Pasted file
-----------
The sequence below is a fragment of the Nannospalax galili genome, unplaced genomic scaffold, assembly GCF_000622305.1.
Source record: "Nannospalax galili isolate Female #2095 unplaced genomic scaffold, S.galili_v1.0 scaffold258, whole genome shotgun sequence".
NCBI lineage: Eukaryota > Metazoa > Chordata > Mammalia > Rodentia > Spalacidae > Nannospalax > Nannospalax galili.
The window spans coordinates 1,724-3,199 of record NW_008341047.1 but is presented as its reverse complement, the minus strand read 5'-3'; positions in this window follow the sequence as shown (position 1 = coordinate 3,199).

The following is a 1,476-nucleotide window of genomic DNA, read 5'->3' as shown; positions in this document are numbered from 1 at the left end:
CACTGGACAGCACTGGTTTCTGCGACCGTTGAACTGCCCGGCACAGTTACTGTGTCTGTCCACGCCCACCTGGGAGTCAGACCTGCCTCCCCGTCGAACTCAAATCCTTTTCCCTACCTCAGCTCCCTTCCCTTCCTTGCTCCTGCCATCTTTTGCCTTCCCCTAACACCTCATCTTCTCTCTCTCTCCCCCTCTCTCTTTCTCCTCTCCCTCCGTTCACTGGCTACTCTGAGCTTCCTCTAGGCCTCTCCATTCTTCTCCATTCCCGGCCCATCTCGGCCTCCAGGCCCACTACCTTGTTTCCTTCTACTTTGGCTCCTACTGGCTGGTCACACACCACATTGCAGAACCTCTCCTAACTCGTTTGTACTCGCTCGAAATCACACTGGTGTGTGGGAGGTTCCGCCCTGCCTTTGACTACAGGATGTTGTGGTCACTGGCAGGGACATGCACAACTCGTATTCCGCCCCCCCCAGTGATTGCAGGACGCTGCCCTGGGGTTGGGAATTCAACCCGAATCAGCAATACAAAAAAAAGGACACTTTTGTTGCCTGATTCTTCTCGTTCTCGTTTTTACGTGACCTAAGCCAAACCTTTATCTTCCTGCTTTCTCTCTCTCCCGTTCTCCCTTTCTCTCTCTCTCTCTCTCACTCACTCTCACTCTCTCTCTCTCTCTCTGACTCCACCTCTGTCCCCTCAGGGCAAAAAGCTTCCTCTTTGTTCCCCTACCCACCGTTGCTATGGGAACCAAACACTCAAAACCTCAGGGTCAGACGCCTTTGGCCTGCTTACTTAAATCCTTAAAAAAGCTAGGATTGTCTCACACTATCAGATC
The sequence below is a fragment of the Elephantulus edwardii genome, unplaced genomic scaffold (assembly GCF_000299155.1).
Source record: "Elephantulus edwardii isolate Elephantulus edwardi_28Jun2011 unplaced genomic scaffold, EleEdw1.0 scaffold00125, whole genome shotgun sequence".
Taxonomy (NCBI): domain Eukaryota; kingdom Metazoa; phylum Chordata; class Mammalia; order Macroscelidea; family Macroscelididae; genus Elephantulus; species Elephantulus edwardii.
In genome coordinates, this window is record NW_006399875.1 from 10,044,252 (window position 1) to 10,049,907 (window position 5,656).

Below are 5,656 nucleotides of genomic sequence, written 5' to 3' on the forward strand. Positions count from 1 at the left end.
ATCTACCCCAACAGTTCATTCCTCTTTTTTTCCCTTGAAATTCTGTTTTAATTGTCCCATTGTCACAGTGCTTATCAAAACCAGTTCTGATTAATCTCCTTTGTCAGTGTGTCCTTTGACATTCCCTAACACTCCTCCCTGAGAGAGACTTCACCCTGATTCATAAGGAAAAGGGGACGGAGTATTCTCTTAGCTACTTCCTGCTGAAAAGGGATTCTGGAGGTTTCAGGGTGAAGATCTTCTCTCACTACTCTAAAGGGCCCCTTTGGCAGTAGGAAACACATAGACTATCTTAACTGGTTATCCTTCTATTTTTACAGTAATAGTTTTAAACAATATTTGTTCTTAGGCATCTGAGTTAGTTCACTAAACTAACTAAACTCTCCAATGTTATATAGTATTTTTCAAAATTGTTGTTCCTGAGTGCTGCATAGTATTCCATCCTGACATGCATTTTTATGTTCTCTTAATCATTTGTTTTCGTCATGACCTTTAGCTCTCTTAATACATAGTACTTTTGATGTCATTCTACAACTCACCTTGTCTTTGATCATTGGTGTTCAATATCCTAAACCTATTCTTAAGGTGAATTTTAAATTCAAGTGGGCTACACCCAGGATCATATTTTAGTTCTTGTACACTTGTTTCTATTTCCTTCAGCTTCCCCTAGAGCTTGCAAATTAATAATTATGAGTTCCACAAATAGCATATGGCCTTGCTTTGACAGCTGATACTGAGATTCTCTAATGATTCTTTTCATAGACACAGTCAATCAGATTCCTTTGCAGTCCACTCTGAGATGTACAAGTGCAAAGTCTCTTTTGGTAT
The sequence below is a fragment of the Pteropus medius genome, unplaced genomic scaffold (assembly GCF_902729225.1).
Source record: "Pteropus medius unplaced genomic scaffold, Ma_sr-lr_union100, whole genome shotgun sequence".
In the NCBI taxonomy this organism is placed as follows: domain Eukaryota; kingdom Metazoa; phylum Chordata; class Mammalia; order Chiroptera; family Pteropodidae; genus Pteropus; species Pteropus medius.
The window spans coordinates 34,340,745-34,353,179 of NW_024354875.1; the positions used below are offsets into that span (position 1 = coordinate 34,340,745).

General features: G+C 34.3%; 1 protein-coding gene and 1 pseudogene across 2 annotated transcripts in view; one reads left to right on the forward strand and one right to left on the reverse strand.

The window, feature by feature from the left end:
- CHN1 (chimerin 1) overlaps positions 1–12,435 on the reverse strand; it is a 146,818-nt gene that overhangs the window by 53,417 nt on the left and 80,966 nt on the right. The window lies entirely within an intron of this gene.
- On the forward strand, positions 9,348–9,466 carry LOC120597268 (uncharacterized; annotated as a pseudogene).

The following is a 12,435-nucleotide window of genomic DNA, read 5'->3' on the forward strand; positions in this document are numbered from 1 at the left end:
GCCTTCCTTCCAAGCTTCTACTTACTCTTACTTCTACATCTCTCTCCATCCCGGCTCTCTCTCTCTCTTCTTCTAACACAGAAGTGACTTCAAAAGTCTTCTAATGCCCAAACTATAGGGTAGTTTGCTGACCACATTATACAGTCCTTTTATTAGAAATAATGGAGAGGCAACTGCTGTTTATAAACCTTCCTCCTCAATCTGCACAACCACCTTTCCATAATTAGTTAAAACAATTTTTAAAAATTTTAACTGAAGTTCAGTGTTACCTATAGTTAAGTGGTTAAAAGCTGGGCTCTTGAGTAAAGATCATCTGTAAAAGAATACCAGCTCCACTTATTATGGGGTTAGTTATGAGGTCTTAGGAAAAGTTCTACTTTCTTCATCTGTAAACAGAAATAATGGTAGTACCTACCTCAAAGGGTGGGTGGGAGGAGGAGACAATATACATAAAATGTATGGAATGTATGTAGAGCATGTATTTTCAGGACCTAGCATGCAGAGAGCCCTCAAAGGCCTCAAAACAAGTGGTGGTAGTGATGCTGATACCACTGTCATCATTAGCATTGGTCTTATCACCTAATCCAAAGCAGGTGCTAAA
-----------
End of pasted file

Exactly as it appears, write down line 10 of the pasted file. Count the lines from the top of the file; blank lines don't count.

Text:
In genome coordinates, this window is record NW_006399875.1 from 10,044,252 (window position 1) to 10,049,907 (window position 5,656).